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Photo: Kristy Wigglesworth/AP Photo

The Department of Defense gets password tips from Kanye

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Considering most government reports sound like insomnia cures, the title alone of this one is bone chilling. On October 9 the Government Accountability Office, the federal agency that audits other agencies, issued, “Weapon Systems Cybersecurity: DOD Just Beginning to Grapple with Scale of Vulnerabilities.”

The Senate Armed Forces Committee asked the GAO to do an audit of current Department of Defense cybersecurity measures, and the agency’s findings after reviewing the DOD’s internal testing are startling—especially considering we’ve known about this threat since at least 1983, if not earlier. (God bless you, Matthew Broderick)

‘Death Watch’: Essentially, hackers hired to test the DOD’s cyberdefenses waltzed right through the security and took control of U.S. weapon systems without anyone knowing. The DOD exposed itself with unencrypted communications and failed to follow basic rules that today’s toddlers learn, such as changing default passwords, according to the report. In some cases, the hackers went undetected while operating inside the system for weeks. At other times automated software meant to catch attacks worked properly, but the humans monitoring it failed to respond.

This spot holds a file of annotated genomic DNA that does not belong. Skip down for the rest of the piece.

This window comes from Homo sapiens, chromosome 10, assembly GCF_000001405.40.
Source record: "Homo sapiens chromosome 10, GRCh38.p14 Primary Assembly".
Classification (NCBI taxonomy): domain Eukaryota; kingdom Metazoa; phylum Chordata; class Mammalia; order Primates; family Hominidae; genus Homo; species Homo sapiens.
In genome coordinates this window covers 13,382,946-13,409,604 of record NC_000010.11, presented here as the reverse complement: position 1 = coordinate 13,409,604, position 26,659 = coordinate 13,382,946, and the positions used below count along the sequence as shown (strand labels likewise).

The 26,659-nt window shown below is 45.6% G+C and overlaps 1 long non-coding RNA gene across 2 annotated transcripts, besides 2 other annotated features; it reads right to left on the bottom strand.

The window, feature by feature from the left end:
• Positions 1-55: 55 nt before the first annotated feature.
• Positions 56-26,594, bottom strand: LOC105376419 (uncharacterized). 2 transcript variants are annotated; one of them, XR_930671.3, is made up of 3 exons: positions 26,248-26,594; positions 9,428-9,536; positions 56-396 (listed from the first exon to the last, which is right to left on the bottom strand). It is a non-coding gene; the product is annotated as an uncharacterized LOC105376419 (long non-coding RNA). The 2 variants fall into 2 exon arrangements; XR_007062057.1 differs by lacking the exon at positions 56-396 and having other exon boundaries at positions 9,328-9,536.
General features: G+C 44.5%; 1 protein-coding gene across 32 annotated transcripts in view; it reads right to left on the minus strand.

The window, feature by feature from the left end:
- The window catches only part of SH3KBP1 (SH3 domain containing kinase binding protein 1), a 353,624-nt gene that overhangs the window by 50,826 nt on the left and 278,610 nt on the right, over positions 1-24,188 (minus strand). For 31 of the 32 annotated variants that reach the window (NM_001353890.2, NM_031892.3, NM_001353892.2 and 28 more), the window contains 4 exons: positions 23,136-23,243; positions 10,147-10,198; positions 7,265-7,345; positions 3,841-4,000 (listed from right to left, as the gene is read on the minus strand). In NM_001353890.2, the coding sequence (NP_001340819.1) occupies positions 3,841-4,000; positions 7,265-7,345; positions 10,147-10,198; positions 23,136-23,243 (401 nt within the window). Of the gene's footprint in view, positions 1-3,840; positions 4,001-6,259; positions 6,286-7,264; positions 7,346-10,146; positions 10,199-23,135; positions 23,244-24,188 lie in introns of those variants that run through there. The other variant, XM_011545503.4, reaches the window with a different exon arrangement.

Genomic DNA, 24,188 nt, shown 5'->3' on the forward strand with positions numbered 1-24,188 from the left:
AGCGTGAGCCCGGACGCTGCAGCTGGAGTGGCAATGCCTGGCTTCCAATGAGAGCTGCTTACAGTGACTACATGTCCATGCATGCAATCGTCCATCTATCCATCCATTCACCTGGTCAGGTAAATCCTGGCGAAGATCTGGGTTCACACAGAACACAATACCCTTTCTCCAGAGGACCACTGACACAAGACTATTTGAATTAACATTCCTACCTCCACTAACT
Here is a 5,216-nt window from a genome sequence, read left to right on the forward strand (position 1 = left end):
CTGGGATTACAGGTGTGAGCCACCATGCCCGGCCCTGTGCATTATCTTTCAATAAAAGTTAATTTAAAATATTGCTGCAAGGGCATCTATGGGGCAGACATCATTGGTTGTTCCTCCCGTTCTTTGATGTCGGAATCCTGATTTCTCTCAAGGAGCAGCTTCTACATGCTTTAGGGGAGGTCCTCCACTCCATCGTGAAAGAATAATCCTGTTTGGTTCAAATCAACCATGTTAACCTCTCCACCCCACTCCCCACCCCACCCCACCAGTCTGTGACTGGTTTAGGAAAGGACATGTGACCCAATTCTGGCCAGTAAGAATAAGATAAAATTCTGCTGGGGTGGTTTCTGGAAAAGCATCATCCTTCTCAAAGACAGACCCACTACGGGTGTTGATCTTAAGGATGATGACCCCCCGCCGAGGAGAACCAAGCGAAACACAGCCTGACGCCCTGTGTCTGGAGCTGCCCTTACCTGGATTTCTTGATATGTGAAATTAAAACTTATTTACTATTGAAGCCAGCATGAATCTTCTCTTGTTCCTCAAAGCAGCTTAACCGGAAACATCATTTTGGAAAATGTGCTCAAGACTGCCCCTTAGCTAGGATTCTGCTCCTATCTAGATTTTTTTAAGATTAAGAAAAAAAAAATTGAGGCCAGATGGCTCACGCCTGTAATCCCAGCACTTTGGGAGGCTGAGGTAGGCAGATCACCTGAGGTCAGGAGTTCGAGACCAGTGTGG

“In the private sector, this is the sort of report that would put the CEO on death watch,” R. David Edelman, who served as special assistant to President Obama on cybersecurity and tech policy told WIRED.

So, they jumped on this, right? Ummm, not exactly. The DOD hasn’t said much on the record since the report came out, but quotes in the document itself indicate they seem to be casually shrugging off this existential threat to humanity.

“In operational testing, DOD routinely found mission-critical cyber vulnerabilities in systems that were under development, yet program officials GAO met with believed their systems were secure and discounted some test results as unrealistic,” the report states.

The GAO team’s testing only looked for the easiest targets, which means many systems and potential vulnerabilities have yet to be probed.

Safety first: The most recent budget allotted a record $700 billion for military spending, which will be worthless if the computers running all those high-priced fighter jets, drones and navigational systems are under someone else’s control.